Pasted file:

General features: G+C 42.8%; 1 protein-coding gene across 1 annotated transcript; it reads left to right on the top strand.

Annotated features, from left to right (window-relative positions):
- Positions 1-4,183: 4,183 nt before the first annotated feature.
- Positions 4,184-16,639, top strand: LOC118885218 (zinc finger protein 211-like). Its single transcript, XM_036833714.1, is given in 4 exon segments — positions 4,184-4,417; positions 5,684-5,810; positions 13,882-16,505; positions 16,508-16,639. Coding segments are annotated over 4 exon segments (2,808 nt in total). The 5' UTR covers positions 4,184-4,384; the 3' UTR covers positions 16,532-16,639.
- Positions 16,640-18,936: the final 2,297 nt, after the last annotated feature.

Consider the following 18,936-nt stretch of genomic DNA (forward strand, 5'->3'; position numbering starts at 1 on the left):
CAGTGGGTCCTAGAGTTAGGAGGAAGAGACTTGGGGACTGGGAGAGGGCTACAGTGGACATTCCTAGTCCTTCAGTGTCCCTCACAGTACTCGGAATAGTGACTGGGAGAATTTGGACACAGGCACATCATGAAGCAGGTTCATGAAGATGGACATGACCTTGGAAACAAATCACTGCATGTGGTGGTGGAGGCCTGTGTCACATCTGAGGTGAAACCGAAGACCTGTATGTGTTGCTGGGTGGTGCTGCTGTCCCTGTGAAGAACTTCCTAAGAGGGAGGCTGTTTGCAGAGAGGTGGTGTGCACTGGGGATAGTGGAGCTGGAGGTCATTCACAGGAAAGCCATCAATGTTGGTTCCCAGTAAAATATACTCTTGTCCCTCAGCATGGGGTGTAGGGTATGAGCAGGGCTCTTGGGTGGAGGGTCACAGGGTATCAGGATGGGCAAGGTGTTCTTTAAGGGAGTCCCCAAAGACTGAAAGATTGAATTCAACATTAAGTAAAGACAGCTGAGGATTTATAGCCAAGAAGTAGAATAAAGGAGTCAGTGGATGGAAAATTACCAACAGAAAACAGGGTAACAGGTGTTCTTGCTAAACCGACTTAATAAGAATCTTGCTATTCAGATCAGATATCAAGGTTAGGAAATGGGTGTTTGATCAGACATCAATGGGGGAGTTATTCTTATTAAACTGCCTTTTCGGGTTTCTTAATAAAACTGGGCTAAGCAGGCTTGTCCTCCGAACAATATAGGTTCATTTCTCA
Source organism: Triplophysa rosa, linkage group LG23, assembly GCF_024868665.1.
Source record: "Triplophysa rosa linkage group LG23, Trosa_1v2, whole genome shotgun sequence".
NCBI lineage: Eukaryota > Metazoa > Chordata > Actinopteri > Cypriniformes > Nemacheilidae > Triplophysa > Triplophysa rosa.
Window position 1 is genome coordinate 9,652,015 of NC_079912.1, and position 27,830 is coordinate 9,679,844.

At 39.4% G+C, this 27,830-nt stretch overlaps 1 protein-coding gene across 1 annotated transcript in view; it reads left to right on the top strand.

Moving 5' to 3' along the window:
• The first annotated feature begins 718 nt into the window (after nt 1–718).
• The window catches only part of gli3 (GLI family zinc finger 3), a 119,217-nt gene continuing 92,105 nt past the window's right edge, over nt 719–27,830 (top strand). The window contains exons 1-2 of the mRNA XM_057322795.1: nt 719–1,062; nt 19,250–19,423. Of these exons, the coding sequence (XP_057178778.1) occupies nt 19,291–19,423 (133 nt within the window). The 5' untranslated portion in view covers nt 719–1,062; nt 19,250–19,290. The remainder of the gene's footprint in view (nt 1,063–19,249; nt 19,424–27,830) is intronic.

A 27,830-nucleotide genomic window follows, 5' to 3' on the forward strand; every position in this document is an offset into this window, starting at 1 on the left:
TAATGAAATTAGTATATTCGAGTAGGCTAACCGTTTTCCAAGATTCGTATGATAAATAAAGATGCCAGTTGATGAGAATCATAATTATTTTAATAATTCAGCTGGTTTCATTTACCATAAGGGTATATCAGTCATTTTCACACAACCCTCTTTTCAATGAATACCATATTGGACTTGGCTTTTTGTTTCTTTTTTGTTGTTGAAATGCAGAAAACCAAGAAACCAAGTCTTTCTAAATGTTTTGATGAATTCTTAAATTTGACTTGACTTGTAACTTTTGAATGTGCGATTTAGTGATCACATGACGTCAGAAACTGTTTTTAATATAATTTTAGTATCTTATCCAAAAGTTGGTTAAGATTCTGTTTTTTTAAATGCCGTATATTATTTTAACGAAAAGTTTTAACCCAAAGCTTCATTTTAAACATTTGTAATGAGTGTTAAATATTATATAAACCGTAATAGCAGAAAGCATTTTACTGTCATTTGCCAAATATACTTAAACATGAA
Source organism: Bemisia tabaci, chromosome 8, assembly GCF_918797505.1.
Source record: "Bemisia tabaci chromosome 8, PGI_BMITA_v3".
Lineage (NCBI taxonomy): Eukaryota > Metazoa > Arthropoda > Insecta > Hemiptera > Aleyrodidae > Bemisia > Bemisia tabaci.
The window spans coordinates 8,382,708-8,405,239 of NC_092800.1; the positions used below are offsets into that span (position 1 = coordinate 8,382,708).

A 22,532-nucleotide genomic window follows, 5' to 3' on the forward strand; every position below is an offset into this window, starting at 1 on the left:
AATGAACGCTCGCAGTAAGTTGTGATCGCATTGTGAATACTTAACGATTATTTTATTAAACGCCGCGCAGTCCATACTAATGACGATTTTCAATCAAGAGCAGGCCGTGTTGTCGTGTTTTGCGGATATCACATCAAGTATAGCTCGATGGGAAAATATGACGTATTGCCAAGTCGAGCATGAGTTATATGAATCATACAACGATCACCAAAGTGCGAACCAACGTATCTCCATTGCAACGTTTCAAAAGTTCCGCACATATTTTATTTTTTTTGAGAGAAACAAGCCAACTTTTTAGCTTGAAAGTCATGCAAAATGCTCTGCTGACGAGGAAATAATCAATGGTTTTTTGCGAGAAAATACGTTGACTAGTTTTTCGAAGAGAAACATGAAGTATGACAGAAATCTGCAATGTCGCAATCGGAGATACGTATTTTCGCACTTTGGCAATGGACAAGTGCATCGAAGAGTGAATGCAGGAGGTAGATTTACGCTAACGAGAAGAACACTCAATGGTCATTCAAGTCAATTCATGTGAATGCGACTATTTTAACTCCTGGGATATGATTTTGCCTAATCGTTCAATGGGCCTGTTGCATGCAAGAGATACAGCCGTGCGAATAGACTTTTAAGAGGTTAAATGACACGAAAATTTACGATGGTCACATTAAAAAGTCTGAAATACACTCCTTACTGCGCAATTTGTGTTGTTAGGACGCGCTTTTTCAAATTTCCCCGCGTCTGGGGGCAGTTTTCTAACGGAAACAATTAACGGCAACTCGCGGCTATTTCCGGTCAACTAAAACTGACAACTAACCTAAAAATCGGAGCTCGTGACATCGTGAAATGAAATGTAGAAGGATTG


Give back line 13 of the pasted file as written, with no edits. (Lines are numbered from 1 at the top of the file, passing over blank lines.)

Moving 5' to 3' along the window: